Make eye contact. Don’t be that weird introverted writer that only converses with imaginary people. J Sometimes these things don’t come naturally. Don’t panic. Agents and editors are people with nerves and flaws and feelings just like you. Take a deep breath, look into those beady fish eyes, give them a firm finn-shake, a smile, and a cordial introduction. See that, you are some tasty bait! All those fish will be circling.

-Hook ‘em!

Writing a book is no easy task. Boiling it all down to a few compelling and eloquent sentences is even harder! You may have written a great story, but even if it’s there, you may struggle to figure out exactly what the hook is. (Read Ashley’s post yesterday for some great hook tips!)

Your story might be a romance, but there’s definitely more to it than that. Think about your main conflict and how it relates to some kind of irony. For example: A woman running from the law under an assumed identity falls in love with an undercover cop. Your hook lies within those parameters. Then think about the theme of your story. Is it redemption, forgiveness? Does the main character have a hobby or passion that characterizes the way they think or act on the page? Draw those words out and weave them into your hook. That way you will not only get a sense of the plot, and conflict, but a sense of the “feel” and takeaway as well.

If you’re still drawing a blank, start with a story question. Beth Vogt is great with these! For Wish You Were Here the question was something like…Can the wrong kiss lead to Mr. Right? Use yours as a spring board to toy with hook ideas.

Alright your turn! Anything to add? What are your greatest fears about pitching? Your greatest pitfalls? Need some help? Let’s get you ready to reel ‘em in! Cast a question, the lines are open!


Beth K. Vogt said...

Thanks for the shout out, Amy.
One thing I've learned: crafting a strong pitch is not easy, but it is so worth it!
One thing that helps me is brainstorming with other writers. The give and take of creativity is so vital to the process. This is one of the reasons I advocate the MBT Pitch seminar, which happens the Friday morning of ACFW this year.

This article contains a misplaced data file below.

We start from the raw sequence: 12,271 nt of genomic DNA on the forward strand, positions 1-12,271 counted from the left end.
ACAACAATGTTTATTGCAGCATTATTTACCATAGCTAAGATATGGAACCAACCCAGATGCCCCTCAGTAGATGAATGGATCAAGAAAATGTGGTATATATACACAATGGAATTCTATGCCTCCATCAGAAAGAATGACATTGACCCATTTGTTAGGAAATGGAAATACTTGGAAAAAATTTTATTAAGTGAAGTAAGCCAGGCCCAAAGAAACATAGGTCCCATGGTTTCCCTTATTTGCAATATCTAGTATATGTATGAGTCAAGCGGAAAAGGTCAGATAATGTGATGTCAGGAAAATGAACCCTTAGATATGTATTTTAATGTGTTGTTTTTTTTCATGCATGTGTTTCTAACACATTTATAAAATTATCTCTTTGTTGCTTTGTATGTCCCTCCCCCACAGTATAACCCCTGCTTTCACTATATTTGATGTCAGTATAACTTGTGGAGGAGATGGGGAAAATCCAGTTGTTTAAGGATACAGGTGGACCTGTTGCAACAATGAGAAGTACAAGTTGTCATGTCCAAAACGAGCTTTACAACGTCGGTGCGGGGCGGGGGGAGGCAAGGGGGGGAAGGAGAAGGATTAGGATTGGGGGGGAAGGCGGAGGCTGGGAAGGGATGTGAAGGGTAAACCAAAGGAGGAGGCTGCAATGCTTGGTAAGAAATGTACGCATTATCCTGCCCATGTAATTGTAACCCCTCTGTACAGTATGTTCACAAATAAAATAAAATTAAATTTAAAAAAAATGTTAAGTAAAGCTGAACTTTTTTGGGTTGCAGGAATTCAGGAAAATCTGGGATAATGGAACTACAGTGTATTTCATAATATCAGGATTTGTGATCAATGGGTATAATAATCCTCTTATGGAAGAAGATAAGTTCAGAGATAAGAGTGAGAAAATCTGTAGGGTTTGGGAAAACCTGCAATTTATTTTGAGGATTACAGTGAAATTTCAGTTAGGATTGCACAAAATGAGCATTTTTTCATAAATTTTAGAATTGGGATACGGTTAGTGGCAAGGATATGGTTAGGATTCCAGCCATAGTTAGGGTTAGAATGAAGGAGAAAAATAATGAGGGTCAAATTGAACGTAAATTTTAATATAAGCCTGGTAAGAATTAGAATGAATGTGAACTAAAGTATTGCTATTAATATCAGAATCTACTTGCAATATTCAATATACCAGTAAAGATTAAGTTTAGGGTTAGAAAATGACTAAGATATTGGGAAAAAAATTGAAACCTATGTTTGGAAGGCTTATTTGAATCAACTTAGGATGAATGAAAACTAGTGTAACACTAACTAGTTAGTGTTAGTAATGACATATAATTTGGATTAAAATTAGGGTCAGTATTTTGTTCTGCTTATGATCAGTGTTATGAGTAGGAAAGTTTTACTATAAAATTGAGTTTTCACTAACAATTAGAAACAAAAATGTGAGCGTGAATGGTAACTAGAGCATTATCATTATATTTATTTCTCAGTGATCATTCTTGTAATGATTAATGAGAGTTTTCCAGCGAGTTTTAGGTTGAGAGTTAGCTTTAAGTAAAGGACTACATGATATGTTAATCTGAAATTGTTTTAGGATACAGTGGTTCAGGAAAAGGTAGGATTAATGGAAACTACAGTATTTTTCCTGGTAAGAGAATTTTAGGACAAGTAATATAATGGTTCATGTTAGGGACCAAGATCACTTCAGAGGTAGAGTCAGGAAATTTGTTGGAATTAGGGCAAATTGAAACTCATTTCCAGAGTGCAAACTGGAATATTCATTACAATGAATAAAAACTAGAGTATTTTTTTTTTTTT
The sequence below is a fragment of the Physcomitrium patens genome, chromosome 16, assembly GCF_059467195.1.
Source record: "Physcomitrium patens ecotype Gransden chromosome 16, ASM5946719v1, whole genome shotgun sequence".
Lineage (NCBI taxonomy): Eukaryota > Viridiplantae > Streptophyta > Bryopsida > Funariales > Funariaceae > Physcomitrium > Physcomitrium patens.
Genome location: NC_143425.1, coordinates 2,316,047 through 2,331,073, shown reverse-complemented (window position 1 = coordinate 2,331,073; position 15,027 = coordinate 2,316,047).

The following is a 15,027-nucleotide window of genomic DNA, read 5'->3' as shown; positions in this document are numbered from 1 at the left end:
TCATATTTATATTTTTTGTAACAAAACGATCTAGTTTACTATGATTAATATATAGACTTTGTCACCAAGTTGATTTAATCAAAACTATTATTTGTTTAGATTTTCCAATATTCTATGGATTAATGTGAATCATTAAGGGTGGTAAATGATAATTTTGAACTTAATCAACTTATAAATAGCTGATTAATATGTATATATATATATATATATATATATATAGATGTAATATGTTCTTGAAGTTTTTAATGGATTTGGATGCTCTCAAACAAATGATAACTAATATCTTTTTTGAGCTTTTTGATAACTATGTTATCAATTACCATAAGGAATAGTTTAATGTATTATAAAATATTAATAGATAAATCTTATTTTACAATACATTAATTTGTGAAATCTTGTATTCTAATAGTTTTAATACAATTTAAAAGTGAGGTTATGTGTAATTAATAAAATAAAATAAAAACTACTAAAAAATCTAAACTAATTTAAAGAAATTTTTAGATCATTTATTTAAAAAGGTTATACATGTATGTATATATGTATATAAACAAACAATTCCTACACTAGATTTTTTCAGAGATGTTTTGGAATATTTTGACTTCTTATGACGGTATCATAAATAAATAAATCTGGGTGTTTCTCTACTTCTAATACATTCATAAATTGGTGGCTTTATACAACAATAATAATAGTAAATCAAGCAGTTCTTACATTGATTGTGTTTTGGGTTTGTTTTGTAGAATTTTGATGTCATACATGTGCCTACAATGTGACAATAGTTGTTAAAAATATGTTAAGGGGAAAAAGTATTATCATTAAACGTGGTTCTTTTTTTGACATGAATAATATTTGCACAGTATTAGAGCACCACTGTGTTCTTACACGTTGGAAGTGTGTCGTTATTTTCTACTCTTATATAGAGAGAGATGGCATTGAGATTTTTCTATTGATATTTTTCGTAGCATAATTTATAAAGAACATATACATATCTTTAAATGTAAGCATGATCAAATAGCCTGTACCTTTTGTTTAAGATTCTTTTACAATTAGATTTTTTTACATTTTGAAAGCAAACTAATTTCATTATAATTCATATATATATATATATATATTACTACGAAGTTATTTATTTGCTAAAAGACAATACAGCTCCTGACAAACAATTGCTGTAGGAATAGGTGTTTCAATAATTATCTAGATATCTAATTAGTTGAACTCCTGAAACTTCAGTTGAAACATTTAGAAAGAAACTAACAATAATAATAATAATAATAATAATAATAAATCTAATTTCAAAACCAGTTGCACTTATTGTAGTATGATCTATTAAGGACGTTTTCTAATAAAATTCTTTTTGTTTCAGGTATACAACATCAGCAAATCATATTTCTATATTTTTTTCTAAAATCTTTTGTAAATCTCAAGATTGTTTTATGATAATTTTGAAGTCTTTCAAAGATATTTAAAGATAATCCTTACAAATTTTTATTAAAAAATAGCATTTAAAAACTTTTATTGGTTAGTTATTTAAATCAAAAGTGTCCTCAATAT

If you can't make that, than brainstorm with your writing buddies via the phone or Skype or email -- although there's something to be said about face-to-face or at least voice-to-voice brainstorming.

Jeanne Takenaka said...

Amy, Beth IS good at this! :)

I loved your thoughts and suggestions, and the fishing theme. :) Well done! I definitely need to do a little studying up on the agents I requested meetings with. Thanks for the reminder!

Amy Leigh Simpson said...

I agree Beth! I think the pitch seminar is the perfect opportunity to get in that last minute prep and work out all the jitters. :) Also, having a great writer friend get their eyes and ears on your pitch is one of the best things you can do to prepare!

Amy Leigh Simpson said...

Always a good idea, Jeanne! It's difficult when you don't know who you are meeting with in advance, but better safe than sorry! Just be calm and confident in the story God gifted you. You're gonna do great!

Karen @ a house full of sunshine said...

Good stuff, Amy. Great tips, and I love all your fishing analogies. :) If anyone can hook that big one, I reckon it's you!

Amy Leigh Simpson said...

LOL! Thanks! That's funny, Karen! And I love your use of the word reckon... sounding a bit western ;)

Laurie Tomlinson said...

Excellent post, friend! Grateful for your wisdom!